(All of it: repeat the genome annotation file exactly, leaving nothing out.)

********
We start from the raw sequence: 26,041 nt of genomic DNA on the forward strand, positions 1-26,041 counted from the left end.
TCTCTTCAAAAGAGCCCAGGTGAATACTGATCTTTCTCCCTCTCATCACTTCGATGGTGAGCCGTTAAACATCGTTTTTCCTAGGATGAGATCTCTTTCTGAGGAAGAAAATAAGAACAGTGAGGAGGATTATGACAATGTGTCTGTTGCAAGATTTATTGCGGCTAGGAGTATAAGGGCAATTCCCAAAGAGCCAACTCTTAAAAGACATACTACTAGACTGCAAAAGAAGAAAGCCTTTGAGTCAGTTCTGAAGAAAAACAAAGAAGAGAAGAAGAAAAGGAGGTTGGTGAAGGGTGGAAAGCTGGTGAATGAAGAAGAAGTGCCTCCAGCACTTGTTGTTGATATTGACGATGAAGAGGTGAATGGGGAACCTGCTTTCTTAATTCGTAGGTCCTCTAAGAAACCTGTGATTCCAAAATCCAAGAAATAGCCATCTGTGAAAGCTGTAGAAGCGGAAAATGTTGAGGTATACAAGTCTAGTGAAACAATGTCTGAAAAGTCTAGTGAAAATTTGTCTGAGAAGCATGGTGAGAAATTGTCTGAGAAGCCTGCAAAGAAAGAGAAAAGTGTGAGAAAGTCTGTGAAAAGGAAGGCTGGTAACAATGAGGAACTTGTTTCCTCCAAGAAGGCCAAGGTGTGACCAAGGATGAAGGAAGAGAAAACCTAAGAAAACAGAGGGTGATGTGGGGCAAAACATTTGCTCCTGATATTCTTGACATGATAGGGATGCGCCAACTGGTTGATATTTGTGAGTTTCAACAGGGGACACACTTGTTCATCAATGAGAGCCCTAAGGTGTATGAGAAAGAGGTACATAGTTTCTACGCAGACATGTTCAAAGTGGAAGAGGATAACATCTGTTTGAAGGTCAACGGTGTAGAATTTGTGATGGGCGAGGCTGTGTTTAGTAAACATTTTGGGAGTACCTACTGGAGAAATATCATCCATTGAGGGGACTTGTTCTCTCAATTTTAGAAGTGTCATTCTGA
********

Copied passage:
We start from the raw sequence: 26,041 nt of genomic DNA on the forward strand, positions 1-26,041 counted from the left end.
TCTCTTCAAAAGAGCCCAGGTGAATACTGATCTTTCTCCCTCTCATCACTTCGATGGTGAGCCGTTAAACATCGTTTTTCCTAGGATGAGATCTCTTTCTGAGGAAGAAAATAAGAACAGTGAGGAGGATTATGACAATGTGTCTGTTGCAAGATTTATTGCGGCTAGGAGTATAAGGGCAATTCCCAAAGAGCCAACTCTTAAAAGACATACTACTAGACTGCAAAAGAAGAAAGCCTTTGAGTCAGTTCTGAAGAAAAACAAAGAAGAGAAGAAGAAAAGGAGGTTGGTGAAGGGTGGAAAGCTGGTGAATGAAGAAGAAGTGCCTCCAGCACTTGTTGTTGATATTGACGATGAAGAGGTGAATGGGGAACCTGCTTTCTTAATTCGTAGGTCCTCTAAGAAACCTGTGATTCCAAAATCCAAGAAATAGCCATCTGTGAAAGCTGTAGAAGCGGAAAATGTTGAGGTATACAAGTCTAGTGAAACAATGTCTGAAAAGTCTAGTGAAAATTTGTCTGAGAAGCATGGTGAGAAATTGTCTGAGAAGCCTGCAAAGAAAGAGAAAAGTGTGAGAAAGTCTGTGAAAAGGAAGGCTGGTAACAATGAGGAACTTGTTTCCTCCAAGAAGGCCAAGGTGTGACCAAGGATGAAGGAAGAGAAAACCTAAGAAAACAGAGGGTGATGTGGGGCAAAACATTTGCTCCTGATATTCTTGACATGATAGGGATGCGCCAACTGGTTGATATTTGTGAGTTTCAACAGGGGACACACTTGTTCATCAATGAGAGCCCTAAGGTGTATGAGAAAGAGGTACATAGTTTCTACGCAGACATGTTCAAAGTGGAAGAGGATAACATCTGTTTGAAGGTCAACGGTGTAGAATTTGTGATGGGCGAGGCTGTGTTTAGTAAACATTTTGGGAGTACCTACTGGAGAAATATCATCCATTGAGGGGACTTGTTCTCTCAATTTTAGAAGTGTCATTCTGA